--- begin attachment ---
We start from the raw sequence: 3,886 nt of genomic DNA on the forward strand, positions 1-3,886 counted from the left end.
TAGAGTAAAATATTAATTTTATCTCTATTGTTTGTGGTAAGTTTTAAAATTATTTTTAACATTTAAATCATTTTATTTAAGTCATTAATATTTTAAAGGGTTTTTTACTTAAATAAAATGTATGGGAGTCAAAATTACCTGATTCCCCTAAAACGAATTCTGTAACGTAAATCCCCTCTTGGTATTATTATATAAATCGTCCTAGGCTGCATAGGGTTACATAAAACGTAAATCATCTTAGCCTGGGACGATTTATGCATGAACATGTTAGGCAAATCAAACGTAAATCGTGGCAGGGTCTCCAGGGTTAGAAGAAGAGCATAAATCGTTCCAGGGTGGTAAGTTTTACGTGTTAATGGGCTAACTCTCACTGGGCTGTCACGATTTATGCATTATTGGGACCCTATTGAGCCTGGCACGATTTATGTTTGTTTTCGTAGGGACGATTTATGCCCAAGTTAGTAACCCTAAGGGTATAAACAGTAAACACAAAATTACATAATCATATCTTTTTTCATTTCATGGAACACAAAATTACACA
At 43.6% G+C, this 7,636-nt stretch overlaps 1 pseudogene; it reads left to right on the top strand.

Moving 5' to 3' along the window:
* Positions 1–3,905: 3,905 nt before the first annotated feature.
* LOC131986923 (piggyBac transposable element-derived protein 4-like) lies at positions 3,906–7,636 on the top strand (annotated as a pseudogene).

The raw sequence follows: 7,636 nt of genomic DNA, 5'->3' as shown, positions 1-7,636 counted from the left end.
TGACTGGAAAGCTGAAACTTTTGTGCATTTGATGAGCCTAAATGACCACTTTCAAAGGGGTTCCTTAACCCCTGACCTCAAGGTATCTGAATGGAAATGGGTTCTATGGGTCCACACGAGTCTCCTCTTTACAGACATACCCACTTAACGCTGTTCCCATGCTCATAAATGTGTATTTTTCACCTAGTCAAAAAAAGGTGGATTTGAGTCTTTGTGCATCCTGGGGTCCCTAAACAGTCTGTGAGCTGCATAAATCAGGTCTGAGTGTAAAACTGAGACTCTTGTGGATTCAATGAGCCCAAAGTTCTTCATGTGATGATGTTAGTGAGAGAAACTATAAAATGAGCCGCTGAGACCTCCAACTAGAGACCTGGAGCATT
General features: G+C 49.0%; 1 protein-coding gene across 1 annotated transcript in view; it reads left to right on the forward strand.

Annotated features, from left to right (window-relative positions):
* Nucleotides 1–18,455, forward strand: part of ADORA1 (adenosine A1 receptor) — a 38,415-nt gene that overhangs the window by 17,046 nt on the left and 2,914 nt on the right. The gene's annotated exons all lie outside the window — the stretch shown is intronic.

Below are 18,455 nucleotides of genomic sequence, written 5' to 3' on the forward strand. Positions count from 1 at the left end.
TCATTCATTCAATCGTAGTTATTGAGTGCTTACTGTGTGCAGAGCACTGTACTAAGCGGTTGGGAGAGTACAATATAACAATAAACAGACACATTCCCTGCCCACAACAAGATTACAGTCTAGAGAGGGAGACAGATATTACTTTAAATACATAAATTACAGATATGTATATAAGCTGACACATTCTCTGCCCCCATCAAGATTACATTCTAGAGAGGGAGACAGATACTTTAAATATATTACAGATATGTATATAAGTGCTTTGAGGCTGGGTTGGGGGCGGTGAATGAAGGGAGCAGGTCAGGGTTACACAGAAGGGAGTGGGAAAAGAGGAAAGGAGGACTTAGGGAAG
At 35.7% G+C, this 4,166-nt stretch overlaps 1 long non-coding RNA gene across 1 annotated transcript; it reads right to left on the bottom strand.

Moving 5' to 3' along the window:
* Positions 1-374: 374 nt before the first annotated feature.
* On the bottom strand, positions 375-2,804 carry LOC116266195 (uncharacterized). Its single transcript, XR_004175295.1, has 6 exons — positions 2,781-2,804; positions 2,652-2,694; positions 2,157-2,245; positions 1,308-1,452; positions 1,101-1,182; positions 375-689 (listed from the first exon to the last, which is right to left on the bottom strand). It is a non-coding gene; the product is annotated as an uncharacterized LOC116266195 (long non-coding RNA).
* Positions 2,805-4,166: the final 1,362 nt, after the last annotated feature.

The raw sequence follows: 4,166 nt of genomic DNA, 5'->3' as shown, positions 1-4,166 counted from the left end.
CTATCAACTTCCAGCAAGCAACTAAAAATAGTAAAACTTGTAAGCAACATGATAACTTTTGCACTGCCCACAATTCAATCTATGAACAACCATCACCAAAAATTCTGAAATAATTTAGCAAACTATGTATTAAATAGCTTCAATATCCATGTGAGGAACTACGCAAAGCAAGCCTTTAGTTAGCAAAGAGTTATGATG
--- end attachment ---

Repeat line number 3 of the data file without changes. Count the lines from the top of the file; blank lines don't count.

At 43.6% G+C, this 7,636-nt stretch overlaps 1 pseudogene; it reads left to right on the top strand.